The Independent Student Newspaper of St. John's University

The Torch

The Independent Student Newspaper of St. John's University

The Torch

The Independent Student Newspaper of St. John's University

The Torch

Pack of Pop: An Entertainment Blog

There is this popular trend in television shows that takes place in high school. When graduation approaches, usually sooner than writers anticipate, the college years don’t live up to the hype the high school era created. Shows like “Saved by the Bell,” “Beverly Hills 90210,” “Dawson’s Creek,” and “Buffy the Vampire Slayer” are examples of shows whose college years simply did not live up to the show’s reputation and even when they did, the show was too hard to sustain at the college level.

Truth be told, college just doesn’t work as well as high school for conflict. There is, however, one exception to the rule. “Boy Meets World” offered an amazing run in the post-graduation years, giving audiences some of the best episodes ever.

High school is a breeding ground for conflict. For better or worse you are stuck with the people in your grade and your school. It is common to see on television the internal conflicts that drive high school dramas. Friendships end, relationships start, everything happens within this incestual little unit and grudges follow the characters for the rest of their lives. Usually, they all follow each other to college, too. This is what makes the college years of television shows so utterly unrealistic.

Think about it: did you and your best friends and your enemies go to school together? Or when they don’t go to school together they all wind up seeing each other all the time. Let me tell you, I don’t see my best friend all the time. I’m lucky if I see her at times other than school breaks.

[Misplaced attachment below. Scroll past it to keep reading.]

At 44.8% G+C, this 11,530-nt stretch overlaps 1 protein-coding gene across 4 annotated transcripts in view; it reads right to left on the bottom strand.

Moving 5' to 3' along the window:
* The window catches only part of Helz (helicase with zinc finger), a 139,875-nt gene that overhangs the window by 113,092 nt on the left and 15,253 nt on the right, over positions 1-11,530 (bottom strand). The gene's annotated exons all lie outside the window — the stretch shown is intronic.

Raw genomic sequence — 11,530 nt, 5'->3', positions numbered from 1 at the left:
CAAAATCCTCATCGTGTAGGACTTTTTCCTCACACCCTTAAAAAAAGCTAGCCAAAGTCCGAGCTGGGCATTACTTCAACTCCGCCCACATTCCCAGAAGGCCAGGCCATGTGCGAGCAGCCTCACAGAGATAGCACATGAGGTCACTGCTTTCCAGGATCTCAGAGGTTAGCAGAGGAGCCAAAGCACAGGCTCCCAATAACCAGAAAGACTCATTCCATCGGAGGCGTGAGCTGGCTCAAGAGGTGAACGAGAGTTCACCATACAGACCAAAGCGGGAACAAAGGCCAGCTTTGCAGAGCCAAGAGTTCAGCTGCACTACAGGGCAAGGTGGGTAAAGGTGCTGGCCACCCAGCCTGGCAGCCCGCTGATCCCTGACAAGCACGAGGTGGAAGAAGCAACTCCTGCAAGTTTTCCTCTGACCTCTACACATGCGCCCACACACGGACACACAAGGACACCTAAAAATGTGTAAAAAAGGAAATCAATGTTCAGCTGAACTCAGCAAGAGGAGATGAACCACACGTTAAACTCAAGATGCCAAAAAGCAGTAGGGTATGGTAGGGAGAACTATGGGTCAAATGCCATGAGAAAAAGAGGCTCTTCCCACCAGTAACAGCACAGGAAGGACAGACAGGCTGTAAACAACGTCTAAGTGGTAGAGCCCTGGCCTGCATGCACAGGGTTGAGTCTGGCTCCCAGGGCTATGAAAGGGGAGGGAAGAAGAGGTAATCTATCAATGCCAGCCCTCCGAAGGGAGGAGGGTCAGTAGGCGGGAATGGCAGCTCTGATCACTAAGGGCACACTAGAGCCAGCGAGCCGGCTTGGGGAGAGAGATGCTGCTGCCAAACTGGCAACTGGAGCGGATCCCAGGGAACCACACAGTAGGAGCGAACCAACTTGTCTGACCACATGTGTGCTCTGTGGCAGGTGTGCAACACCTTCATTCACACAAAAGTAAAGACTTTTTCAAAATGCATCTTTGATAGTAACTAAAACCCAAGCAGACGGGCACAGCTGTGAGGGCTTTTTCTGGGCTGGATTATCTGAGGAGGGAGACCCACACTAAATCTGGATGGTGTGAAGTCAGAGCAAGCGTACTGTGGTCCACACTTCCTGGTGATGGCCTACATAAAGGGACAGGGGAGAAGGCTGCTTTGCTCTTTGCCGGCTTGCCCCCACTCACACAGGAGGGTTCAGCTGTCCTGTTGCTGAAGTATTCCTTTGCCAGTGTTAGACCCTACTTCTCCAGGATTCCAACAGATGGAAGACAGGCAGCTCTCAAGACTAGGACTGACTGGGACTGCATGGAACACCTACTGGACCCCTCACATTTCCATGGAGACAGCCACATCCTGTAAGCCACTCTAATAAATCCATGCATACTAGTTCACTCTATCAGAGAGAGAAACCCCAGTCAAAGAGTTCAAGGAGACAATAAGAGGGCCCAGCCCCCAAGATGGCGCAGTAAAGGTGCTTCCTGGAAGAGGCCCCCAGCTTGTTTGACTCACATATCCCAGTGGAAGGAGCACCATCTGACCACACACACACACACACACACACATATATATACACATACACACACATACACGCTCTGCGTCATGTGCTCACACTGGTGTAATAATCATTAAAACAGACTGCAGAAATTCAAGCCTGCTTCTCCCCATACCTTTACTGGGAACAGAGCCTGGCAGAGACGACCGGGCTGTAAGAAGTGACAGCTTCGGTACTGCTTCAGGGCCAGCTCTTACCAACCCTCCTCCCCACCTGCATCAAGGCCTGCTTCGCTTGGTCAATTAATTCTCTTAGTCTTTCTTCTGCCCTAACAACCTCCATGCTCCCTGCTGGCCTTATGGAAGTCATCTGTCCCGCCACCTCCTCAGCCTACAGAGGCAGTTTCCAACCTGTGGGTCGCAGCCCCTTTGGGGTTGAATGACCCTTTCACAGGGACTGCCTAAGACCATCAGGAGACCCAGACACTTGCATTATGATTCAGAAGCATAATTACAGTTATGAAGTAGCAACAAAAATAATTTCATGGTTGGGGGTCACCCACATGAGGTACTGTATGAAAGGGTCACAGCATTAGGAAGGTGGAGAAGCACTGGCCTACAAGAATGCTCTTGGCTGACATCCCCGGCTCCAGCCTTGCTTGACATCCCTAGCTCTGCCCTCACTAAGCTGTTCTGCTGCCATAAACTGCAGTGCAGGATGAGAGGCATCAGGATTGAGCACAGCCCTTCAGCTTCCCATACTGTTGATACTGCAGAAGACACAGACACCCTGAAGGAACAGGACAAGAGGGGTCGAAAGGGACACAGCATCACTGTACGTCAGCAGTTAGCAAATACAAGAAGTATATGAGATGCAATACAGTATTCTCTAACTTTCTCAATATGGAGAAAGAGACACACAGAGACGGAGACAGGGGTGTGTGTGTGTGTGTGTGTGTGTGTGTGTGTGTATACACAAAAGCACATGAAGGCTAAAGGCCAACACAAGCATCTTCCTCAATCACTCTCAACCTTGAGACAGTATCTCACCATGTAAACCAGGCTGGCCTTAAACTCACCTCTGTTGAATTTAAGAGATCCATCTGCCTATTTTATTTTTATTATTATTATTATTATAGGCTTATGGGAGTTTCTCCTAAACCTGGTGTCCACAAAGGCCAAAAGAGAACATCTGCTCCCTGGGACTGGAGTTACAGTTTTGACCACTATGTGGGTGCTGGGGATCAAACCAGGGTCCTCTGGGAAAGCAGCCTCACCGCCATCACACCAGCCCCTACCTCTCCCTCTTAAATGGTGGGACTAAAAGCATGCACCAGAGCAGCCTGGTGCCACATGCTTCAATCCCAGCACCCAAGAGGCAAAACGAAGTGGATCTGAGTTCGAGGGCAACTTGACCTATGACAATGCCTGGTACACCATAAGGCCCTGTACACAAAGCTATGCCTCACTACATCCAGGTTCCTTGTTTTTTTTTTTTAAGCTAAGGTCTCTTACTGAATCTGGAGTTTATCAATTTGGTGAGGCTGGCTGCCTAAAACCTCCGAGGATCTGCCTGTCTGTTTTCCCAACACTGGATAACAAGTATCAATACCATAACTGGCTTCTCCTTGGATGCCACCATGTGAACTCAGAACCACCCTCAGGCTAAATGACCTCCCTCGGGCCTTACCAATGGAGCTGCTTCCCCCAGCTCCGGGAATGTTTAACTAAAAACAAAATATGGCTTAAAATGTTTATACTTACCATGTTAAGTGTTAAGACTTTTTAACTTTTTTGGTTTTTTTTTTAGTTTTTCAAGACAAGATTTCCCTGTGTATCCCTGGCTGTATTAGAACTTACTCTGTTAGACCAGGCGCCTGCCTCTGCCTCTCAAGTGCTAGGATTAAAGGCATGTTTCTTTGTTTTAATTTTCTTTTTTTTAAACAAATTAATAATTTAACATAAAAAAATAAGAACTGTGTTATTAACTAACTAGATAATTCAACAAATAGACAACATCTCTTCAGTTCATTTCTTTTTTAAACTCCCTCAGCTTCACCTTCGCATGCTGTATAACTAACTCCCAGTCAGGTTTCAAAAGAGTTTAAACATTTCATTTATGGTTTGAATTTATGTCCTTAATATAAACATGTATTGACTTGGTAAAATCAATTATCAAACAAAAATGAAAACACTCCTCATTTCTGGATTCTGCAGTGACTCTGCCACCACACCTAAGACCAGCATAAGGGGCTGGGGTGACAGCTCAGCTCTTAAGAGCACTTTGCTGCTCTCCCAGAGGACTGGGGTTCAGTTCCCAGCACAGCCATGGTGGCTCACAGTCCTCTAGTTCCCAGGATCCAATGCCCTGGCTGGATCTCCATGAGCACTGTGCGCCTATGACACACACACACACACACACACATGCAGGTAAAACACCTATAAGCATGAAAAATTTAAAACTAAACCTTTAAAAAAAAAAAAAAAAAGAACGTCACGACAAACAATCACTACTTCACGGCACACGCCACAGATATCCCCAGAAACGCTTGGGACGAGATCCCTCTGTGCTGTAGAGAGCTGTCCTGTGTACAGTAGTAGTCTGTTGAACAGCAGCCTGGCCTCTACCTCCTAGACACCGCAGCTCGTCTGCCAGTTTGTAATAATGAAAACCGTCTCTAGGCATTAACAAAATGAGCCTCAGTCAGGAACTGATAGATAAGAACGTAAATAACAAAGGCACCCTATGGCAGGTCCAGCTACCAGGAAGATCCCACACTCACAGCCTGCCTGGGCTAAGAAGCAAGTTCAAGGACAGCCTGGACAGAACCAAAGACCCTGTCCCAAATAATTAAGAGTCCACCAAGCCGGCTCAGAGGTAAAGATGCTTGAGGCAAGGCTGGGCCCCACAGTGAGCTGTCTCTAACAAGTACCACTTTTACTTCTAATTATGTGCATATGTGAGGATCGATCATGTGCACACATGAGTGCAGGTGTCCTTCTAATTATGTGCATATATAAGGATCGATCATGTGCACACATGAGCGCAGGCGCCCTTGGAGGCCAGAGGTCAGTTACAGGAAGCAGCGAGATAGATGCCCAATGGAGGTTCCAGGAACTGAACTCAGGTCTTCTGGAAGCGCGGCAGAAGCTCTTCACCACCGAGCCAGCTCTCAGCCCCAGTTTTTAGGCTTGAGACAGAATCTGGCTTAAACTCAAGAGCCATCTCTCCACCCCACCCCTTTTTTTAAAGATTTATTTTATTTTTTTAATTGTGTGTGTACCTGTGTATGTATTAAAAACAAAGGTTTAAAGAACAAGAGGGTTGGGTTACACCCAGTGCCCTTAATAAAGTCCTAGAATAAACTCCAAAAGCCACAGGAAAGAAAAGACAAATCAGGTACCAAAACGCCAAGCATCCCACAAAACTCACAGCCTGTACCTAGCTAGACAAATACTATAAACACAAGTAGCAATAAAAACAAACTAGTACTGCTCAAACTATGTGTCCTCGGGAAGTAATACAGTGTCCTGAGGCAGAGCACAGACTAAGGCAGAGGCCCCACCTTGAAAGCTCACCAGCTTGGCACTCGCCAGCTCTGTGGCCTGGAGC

This unrealistic tactic to keep a show on the air, as well as the lack of growth, is what kills TV shows all the time. College is about growing and meeting new people; this doesn’t always mean losing touch with the old, but it doesn’t mean hanging on either. People change, they transfer schools, they join different organizations and they don’t wind up roommates. It’s reality.

“Veronica Mars” is a show that is not surviving the college years well. On a new network, it is missing the vital conflicts that were brought on in the halls of Neptune High. Now five returning cast members are at Hearst College and the fluidity of how they got there is lacking.

One current teen drama is going to the inevitable high school graduation, though they spread two years of high school out through four seasons. “One Tree Hill” is about to reach a pivotal moment if it returns for a fifth season. I hope it does, but only if it is done with class. Mark Schwann, the writer of the show, sat down with and offered a season five spoiler before people are really sure where season four is going. It is possible, claims the article, that if “One Tree Hill” returns it will fast forward five years into the future and have the cast back in Tree Hill after college. This idea seems like it was pulled out of the book of “Dawson’s Creek,” since the series finale brought the show up five years to finish.

I am unsure if “One Tree Hill” will work outside of high school. Tree Hill High School is the basis for everything in the show and Ravens basketball drives the theme. It is not a show that will work in college, as none of them will go to the same colleges or even all go to college. On top of that, picking up five years later changes the entire pace of the show. Does it really make sense to follow adults around? I mean, they aren’t going to sleep with each others’ husbands and throw underage drinking parties anymore. What can they really do with the show without high school?

I don’t want to see one of my favorite shows cancelled, but I would rather see it go out on a high note then just reach the level of ridiculousness that shows like “7th Heaven” (in its 11th season) have reached.

I guess only time will tell.

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